Article

Sonic hedgehog signaling is decoded by calcium spike activity in the developing spinal cord

Department of Physiology and Membrane Biology and Institute for Pediatric Regenerative Medicine, Shriners Hospital for Children and University of California Davis School of Medicine, Sacramento, CA 95817, USA.
Proceedings of the National Academy of Sciences (Impact Factor: 9.81). 02/2011; 108(11):4482-7. DOI: 10.1073/pnas.1018217108
Source: PubMed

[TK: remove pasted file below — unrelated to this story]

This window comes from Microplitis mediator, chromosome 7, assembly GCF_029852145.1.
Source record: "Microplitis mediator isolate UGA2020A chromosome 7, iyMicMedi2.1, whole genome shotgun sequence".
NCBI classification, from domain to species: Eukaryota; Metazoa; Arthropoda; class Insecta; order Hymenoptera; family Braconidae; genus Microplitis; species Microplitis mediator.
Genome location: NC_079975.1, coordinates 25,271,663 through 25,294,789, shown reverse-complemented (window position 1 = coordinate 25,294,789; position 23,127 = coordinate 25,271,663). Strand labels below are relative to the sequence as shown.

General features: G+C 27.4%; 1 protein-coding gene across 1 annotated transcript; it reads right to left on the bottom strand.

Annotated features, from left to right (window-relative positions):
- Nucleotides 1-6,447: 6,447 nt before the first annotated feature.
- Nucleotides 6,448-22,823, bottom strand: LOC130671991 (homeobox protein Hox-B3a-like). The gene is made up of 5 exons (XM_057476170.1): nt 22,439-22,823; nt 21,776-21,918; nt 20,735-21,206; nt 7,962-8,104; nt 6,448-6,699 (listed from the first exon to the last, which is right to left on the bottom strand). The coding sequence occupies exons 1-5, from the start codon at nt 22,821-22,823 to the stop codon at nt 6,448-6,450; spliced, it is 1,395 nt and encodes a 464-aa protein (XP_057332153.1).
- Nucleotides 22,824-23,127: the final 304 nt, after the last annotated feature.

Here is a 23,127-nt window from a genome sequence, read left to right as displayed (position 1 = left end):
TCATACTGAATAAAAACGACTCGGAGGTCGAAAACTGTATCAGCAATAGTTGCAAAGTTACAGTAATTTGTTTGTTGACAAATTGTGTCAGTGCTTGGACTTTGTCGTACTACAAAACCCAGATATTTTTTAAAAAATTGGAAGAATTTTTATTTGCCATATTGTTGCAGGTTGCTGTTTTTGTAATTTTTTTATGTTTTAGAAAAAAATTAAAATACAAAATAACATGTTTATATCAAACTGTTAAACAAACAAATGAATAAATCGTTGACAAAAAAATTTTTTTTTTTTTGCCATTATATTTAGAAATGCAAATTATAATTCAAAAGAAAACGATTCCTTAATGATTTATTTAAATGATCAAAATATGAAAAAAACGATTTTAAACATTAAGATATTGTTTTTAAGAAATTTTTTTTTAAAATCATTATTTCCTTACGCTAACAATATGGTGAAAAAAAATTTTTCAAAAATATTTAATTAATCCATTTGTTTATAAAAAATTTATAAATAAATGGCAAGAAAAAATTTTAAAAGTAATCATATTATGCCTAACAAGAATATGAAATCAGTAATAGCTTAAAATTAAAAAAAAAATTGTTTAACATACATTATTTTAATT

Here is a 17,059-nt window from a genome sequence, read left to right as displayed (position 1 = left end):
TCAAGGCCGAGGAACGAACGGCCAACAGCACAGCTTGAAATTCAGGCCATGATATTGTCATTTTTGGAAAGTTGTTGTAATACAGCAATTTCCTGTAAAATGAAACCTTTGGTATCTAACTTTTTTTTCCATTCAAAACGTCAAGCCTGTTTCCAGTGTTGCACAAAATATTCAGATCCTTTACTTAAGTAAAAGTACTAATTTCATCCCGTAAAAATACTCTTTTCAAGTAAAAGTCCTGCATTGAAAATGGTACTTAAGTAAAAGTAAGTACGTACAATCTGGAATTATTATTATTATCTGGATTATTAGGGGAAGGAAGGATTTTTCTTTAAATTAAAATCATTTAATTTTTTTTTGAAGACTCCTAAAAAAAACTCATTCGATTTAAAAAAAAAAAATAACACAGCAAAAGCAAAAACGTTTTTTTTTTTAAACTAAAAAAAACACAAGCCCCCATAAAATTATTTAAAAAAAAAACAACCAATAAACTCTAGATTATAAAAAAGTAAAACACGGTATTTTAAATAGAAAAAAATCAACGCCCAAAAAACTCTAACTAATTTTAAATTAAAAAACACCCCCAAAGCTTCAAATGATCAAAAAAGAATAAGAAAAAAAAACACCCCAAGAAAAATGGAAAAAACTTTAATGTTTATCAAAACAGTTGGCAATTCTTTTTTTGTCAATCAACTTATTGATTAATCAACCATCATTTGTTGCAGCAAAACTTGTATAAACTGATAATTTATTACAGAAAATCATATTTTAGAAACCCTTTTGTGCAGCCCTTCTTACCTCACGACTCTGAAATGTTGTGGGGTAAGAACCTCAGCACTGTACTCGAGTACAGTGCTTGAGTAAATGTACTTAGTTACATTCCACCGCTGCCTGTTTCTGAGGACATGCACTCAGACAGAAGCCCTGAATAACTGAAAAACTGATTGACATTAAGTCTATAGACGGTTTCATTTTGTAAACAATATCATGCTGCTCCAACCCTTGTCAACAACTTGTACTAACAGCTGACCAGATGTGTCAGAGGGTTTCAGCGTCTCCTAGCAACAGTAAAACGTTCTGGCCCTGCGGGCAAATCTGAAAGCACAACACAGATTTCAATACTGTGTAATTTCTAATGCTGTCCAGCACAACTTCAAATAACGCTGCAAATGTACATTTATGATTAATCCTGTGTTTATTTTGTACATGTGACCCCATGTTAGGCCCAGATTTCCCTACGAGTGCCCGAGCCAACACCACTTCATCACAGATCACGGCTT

ABSTRACT Evolutionarily conserved hedgehog proteins orchestrate the patterning of embryonic tissues, and dysfunctions in their signaling can lead to tumorigenesis. In vertebrates, Sonic hedgehog (Shh) is essential for nervous system development, but the mechanisms underlying its action remain unclear. Early electrical activity is another developmental cue important for proliferation, migration, and differentiation of neurons. Here we demonstrate the interplay between Shh signaling and Ca(2+) dynamics in the developing spinal cord. Ca(2+) imaging of embryonic spinal cells shows that Shh acutely increases Ca(2+) spike activity through activation of the Shh coreceptor Smoothened (Smo) in neurons. Smo recruits a heterotrimeric GTP-binding protein-dependent pathway and engages both intracellular Ca(2+) stores and Ca(2+) influx. The dynamics of this signaling are manifested in synchronous Ca(2+) spikes and inositol triphosphate transients apparent at the neuronal primary cilium. Interaction of Shh and electrical activity modulates neurotransmitter phenotype expression in spinal neurons. These results indicate that electrical activity and second-messenger signaling mediate Shh action in embryonic spinal neurons.